Nick Nostitz reflects on the sentencing of one of the shooters from the infamous Laksi gunfight.
Nearly two years after the gunfight at the IT Square department store at Laksi, Vivat “Top” Yodprasit, the “Popcorn Gunman”, has been convicted to 37 years and four months in prison.
Top became infamous that day after firing an M16 assault rifle at pro-election protesters while dozens of journalists photographed and filmed him.
During the confrontation between PDRC protesters and Red Shirts four people on the Red Shirt side were injured by gunshots. One elderly man – Akaew Sae Liew, an innocent bystander who was paralyzed by a bullet in his neck – died seven months after the incident. On the PDRC side photographer James Nachtwey was slightly injured by a bullet in his leg.
In the aftermath, the Popcorn Gunman became a powerful symbol for both Red Shirts and PDRC protesters. The PDRC celebrated him as a saviour and even printed T-Shirts with the logo of the popcorn brand of the bag in which the assault rifle was hidden and fired from. For Red Shirts he was the proof of the violent overthrow of their elected government and democracy by dictatorial forces and the PDRC street movement led by Suthep Thaugsuban.
One-and-a-half months after the incident Vivat Yodprasit was arrested by police.
The mythical masked gunman turned out to be just a simple villager and day labourer from Phitsanulok province, who after joining the anti-government protests while looking for work in Bangkok, subsequently volunteered as a protest guard at Suthep’s Rajadamnern stage and, for some in the PDRC, became a quite unlikely figurehead. He was the only one of several dozen PDRC affiliated gunman from the Laksi incident who was arrested and jailed. He also remained the only PDRC affiliated armed militant who was refused bail after arrest.
Two years later, at the reading of the verdict in the Ratchada Criminal Court the Popcorn Gunman was quite obviously not a symbol anymore. Other than journalists, only his family and his girlfriend, and a few fellow guards showing their loyalty, attended the verdict reading. There were no PDRC leaders, no Buddha Issara, the monk under whom he was a protest guard, no Hiso PDRC protesters who once cheered him. It was as if he served his purpose and became an inconvenience to be forgotten as soon as possible.
The court found him guilty, dismissing the retraction of his confession, disbelieving his later claims that he was coerced into coming clean. During the re-enactment of the crime he was supportive of authorities and did not say anything to counter his original confession, despite the presence of many journalists. The court also mentioned interviews he gave immediately after Top’s arrest, during which he confessed in detail, and gave special weight to the police investigation.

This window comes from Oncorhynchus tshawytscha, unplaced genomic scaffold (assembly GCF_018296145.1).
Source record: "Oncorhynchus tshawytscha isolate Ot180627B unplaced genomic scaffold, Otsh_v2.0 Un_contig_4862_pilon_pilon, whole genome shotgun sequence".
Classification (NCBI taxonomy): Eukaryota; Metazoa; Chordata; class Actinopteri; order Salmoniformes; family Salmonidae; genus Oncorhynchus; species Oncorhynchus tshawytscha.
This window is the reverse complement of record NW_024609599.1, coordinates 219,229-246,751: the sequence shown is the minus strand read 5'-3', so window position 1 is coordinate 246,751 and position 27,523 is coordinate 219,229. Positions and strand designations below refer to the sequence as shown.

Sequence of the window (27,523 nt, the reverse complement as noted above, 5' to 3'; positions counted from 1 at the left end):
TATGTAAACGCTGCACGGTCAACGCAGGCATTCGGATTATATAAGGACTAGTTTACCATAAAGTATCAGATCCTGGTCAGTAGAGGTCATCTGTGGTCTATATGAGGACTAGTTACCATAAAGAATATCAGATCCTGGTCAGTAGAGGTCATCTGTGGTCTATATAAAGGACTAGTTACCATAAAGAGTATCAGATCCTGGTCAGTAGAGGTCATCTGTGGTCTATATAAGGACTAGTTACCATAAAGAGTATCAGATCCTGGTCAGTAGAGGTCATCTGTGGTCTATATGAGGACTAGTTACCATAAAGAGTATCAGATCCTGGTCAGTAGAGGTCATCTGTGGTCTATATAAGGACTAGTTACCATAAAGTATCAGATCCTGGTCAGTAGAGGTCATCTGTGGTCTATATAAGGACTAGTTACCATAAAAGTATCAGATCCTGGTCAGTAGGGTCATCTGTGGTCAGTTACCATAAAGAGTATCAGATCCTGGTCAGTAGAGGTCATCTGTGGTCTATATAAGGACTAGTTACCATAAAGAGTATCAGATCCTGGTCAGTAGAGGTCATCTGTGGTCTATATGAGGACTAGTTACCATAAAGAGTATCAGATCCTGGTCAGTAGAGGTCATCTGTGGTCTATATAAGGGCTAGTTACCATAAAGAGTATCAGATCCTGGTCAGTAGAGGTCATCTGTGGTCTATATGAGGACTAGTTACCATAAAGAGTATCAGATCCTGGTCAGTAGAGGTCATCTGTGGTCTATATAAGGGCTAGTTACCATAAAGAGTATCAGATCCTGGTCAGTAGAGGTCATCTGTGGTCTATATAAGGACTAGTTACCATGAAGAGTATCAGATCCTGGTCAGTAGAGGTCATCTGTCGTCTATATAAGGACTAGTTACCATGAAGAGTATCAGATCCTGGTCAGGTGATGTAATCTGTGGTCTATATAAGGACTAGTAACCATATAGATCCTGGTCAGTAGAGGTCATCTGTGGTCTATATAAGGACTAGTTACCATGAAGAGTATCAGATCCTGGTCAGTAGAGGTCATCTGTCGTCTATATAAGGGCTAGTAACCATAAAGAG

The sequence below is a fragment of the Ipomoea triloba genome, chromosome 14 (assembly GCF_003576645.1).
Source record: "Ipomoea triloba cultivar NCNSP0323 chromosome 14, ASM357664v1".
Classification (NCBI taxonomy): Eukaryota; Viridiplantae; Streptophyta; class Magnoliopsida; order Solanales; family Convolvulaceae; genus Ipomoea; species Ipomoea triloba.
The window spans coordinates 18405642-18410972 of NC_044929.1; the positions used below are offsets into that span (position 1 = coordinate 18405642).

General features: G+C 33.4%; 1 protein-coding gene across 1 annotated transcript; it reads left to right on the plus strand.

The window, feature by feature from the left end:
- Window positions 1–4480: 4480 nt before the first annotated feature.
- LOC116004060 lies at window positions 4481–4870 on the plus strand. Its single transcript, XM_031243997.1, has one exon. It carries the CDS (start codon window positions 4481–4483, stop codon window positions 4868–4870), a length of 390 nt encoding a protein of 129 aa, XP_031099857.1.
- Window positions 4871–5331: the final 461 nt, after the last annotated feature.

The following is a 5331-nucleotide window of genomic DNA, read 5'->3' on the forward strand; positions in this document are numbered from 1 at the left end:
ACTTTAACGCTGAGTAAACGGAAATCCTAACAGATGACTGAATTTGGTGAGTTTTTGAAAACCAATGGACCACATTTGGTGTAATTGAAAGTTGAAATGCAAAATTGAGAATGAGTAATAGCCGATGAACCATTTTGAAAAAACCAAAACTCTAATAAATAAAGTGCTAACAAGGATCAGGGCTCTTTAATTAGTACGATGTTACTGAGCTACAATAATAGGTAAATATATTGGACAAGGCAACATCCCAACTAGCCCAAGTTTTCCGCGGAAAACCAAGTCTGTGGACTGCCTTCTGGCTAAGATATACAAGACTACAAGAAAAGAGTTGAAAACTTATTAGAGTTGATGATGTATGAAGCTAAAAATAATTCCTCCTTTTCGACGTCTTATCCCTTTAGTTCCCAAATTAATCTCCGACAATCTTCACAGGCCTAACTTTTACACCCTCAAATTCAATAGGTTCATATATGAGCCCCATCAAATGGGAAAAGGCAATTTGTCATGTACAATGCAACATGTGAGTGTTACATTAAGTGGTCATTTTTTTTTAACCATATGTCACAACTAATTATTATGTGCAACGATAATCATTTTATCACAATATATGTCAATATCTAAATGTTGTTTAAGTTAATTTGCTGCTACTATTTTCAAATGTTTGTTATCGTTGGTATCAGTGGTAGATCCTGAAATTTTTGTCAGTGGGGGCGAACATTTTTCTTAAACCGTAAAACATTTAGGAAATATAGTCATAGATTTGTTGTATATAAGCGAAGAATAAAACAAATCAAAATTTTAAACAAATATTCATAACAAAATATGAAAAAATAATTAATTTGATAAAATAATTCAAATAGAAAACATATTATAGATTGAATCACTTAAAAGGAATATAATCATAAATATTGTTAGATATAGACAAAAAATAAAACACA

After the judgment, Vivat’s girlfriend cried and fainted. The prison guards allowed him to briefly comfort her, before he was led back to the holding cells. The journalists left, filing their stories. I went down to the holding cells as I could not take pictures of Vivat in the morning when he was brought from prison to the court.
Only his family, the guards and one ‘Phoojadkarn’ journalist, who soon left as well, remained. In the end, Vivat and his girlfriend silently stared at each other through the bars — 10 metres apart. When, after two hours, he was led to the bus taking him back to prison I took my pictures, the only photographer who was still there. The myth of the Popcorn Gunman is over, and a long time in prison is ahead.
Even though I was at the incident at Laksi and nearly shot by him and his fellow gunmen, I could not feel anger or even satisfaction. I was just thinking of the wasted life of this young man, who is from the same area of the lower north my wife is from, his life and upbringing very similar to my wife’s brothers’ upbringing, but who was caught up in something much larger than him, and who is now the only one made to suffer for his crimes that others carry far more responsibility for.
Just after Vivat Yodprasit’s arrest one investigative journalist did an outstanding extended interview with him, which can be found here.
The interview is in Thai, but I think it is very important, and have therefore transcribed and translated it into English. Download the English version here.
Nick Nostitz is a photo-journalist and long-time contributor to New Mandala.